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If you’ve been listening to podcasts, searching around the supplement world, or following any “health influencers” the last few years, you’ve probably come across the word “adaptogen.” But what are adaptogens really?
Beyond the word sounding super cool, are adaptogens actually something you should consider adding into your health regimen?
Unfortunately, many online sources that focus on information about adaptogens do little and less to make the world of adaptogens easy to understand.
Let’s change that today by answering some of the most common adaptogen questions: what they are, what they do, the pros and cons, and more.
What Are Adaptogens? Are They Herbs?
They are called adaptogens because of their unique ability to “adapt” their function according to the specific needs of the body and the different types of stress.
For example, you may encounter physical, chemical, or biological stressors, and adaptogens are purported to help combat them all.
Adaptogens can be derived from herbs, seeds, fruits, roots, or mushrooms, and there are over 70 acknowledged and named adaptogens—many of which need more research to determine their specific benefits or risks.
On top of that, it’s suspected that each adaptogen is extremely unique in its benefits and properties, so the work of thoroughly studying each individual variation has been slow.
This is probably a major reason why the mainstream discussion of adaptogens didn’t come around until fairly recently…but these substances have actually been known in the scientific community for much longer than you might think.
The word “adaptogen” itself has been used for over 80 years, and was coined in 1940 by a Russian scientist.
And there are several well-known adaptogens that, even before science officially coined the term, have been used for thousands of years for health benefits.
List of Common Adaptogens & Adaptogenic Herbs
With 70 discovered adaptogens out there (and who knows how many more yet to be discovered) here is a compilation of the most common ones you might see at a store or in an herbal supplement or tincture.
Popular adaptogens include:
- Holy Basil
- Goji berry
- Licorice root
- Indian gooseberry
- Saw Palmetto
- Ho Shou Wu
- Aloe vera
- Andrographis paniculata (creat)
While the Western medical research is still catching up to clarify how each of these plants or fungi helps with health, many of the items above have been used in Eastern and Ayurvedic medicine for thousands of years.
Whether it’s immune support, reducing mental stress, improving sleep, increasing fertility, or helping with athletic performance, certain adaptogens have been a longstanding, go-to component of herbal medicine in many parts of the world.
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What Are the Benefits of Taking Adaptogens?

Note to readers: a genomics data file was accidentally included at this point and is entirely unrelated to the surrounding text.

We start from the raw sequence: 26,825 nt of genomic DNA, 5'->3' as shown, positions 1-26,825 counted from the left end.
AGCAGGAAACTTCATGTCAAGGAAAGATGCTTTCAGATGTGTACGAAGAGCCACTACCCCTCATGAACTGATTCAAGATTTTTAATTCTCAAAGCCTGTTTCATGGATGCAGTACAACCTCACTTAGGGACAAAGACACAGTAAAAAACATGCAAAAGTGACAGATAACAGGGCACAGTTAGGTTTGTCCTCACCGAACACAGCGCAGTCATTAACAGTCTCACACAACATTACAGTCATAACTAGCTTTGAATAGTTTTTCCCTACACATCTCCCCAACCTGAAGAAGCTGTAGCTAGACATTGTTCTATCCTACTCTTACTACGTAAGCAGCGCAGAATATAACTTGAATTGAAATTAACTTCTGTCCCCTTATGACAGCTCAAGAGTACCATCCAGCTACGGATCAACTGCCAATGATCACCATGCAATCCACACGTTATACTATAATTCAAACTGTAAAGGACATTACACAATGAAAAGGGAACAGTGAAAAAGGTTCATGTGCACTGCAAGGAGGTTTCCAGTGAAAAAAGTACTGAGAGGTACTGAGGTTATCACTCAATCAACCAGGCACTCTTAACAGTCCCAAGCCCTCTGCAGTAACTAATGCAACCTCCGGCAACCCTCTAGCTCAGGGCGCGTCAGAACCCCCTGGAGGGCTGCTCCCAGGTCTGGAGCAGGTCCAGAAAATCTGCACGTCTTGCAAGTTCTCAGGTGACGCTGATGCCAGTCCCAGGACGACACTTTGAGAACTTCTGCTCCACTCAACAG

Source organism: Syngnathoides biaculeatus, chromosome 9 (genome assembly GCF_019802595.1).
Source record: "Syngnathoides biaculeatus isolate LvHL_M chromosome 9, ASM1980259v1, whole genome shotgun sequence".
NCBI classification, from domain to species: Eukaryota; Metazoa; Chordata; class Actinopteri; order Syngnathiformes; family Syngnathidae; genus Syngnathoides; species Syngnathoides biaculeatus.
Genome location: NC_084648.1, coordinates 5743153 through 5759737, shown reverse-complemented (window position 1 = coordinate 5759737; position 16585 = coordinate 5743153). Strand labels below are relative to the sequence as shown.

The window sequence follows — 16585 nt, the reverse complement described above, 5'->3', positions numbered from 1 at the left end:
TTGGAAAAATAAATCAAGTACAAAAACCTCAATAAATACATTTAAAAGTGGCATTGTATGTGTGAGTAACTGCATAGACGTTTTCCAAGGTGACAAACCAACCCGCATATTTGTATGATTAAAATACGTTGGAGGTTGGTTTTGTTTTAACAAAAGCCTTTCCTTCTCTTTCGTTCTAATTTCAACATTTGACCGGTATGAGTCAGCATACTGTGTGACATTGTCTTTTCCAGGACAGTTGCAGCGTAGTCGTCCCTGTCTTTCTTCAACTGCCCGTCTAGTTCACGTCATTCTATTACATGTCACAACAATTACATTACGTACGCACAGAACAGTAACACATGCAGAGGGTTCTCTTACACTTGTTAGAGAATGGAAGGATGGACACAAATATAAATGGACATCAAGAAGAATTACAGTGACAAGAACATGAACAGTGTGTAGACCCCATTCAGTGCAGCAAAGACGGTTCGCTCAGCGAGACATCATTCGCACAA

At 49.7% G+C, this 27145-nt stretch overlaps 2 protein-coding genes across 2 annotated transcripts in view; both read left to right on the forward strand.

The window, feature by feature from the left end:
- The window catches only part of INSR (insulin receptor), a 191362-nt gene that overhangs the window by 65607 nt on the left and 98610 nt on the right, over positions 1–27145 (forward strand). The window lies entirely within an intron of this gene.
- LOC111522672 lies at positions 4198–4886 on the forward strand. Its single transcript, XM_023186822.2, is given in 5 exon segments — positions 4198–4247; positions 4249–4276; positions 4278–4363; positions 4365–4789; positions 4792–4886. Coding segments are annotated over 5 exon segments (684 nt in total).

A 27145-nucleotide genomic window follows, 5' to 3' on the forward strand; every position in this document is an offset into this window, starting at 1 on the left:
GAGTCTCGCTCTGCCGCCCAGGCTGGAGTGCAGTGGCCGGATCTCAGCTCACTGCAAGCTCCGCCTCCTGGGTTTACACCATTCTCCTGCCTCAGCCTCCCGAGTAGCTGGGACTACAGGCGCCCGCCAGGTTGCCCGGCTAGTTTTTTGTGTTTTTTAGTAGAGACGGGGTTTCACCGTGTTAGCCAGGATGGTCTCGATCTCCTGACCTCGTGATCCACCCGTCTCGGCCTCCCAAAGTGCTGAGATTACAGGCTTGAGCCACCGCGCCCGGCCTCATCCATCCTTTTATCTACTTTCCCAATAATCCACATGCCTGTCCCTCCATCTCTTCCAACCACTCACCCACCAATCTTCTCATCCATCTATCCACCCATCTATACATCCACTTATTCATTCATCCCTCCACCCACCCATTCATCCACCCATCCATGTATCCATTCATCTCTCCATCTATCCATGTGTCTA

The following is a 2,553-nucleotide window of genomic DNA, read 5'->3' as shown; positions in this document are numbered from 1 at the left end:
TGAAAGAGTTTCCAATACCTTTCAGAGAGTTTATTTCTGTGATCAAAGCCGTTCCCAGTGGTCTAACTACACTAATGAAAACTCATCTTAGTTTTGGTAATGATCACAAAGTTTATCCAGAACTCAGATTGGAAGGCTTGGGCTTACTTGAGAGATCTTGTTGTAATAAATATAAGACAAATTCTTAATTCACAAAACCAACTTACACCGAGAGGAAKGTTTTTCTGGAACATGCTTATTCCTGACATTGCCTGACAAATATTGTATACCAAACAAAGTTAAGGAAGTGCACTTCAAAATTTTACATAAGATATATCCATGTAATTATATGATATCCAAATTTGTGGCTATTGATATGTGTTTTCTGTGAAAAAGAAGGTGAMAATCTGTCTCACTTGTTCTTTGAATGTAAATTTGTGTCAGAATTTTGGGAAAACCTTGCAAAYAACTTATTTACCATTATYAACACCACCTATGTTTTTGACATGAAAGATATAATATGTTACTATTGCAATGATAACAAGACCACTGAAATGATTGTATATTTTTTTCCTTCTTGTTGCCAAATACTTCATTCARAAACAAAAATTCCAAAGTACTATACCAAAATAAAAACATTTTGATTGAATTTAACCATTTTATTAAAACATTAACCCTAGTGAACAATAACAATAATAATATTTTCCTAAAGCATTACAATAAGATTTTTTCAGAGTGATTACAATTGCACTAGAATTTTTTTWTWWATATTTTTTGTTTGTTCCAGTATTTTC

These specialized plants have been used to improve health and well-being for the last few millennia in certain cultures, but is there research that can actually back up any of the health claims?
Let’s get into some specific benefits that do have strong research behind them, as well as what adaptogens can help you on your path to better health and wellness.
A massive study published in Chinese Medicine by Liao et. al. dives into a number of these, including…
Healing Adrenal Fatigue
When we talk about our body’s stress response, we often don’t think about its long-term impact.
But the adrenals—the tiny glands located on top of your kidneys that are part of the endocrine system and produce your norepinephrine—can become overwhelmed.
And when the adrenals become damaged from over-use, it’s similar to when someone develops Type 2 Diabetes:
The adrenals pump out norepinephrine in response to the high cortisol and epinephrine levels in someone who is over-stressed… The body quits responding to these high levels of norepinephrine… As a result, the adrenal glands pump out even more.
Eventually, a sort of “norepinephrine resistance” is developed, and this is what is known as “adrenal fatigue.”
This norepinephrine resistance can cause a whole stress-related cascade of health detriments, starting with hormonal imbalances that can cause weight gain, fatigue, brain fog, thyroid problems, and more.
Certain adaptogens associated with healing adrenal fatigue include:
- Holy Basil
- Mucuna pruriens
- Licorice root
- Eleuthero (aka eleutherococcus or Siberian ginseng)
As we’ve already covered, the biggest known benefit of taking any adaptogens is that they can help the body better combat stress.
The hormone cortisol is the body’s biggest stress hormone, and it’s also the one most associated with negative health effects such as weight gain, poor sleep, declining mental health, and hormonal imbalances in other parts of the body.
Anything associated with helping the body to better manage stress and cortisol is likely to help improve your sleep, because cortisol inhibits sleep.
In turn, quality sleep can also help you to reduce your cortisol levels. But if cortisol production is working against your sleep, it becomes a negative feedback loop.
So, since all adaptogens seem to assist in stress relief, it can be implied that any adaptogen could help you get better quality sleep.
But the adaptogens most commonly used to help with sleep quality include:
Immune System Support
Another huge benefit of adaptogens is their ability to help support the immune system.
This is probably the most common way you’ll see them advertised; elderberry is notoriously found in many holistic products sold to help when you’re sick or to simply keep you healthy.
And the good news for this supposed benefit is that there is plenty of research to back it up.